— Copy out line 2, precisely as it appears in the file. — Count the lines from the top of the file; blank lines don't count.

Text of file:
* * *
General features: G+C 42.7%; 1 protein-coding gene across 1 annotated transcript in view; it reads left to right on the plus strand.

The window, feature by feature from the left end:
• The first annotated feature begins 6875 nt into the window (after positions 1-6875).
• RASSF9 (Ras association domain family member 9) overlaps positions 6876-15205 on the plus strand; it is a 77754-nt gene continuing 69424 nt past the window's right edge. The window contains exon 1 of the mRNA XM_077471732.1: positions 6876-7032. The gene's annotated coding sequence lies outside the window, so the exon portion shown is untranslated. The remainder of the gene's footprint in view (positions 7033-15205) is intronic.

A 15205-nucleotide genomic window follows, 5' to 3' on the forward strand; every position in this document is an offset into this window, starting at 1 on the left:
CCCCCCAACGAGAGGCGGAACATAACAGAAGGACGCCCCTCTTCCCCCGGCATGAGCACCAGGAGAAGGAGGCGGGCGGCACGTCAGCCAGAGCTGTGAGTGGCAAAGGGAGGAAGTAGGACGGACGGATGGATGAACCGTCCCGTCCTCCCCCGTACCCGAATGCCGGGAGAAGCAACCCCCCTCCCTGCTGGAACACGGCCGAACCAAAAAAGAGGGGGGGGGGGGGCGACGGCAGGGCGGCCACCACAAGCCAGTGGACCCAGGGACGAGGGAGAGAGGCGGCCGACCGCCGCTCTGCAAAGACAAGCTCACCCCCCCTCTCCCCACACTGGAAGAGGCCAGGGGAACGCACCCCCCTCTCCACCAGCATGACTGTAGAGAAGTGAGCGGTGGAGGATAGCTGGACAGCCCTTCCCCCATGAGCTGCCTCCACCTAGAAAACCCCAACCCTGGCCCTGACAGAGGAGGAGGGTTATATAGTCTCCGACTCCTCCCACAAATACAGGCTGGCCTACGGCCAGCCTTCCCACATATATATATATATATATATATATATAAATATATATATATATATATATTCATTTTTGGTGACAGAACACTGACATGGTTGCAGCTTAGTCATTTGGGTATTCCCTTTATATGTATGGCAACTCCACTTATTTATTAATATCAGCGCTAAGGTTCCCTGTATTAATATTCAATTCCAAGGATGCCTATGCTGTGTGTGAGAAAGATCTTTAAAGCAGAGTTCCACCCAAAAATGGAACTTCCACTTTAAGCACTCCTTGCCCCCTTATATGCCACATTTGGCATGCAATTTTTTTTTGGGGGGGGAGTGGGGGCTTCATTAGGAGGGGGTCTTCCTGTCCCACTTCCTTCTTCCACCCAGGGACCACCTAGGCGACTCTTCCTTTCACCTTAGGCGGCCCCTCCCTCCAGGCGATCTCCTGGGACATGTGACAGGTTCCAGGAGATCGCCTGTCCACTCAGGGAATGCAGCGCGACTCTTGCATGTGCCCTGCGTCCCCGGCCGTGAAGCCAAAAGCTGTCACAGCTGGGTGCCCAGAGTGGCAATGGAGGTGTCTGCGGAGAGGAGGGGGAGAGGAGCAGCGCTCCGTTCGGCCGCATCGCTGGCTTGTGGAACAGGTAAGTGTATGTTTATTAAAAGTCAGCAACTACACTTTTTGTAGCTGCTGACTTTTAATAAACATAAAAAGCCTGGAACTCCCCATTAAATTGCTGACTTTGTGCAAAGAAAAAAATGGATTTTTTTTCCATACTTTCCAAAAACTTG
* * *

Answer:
The window, feature by feature from the left end: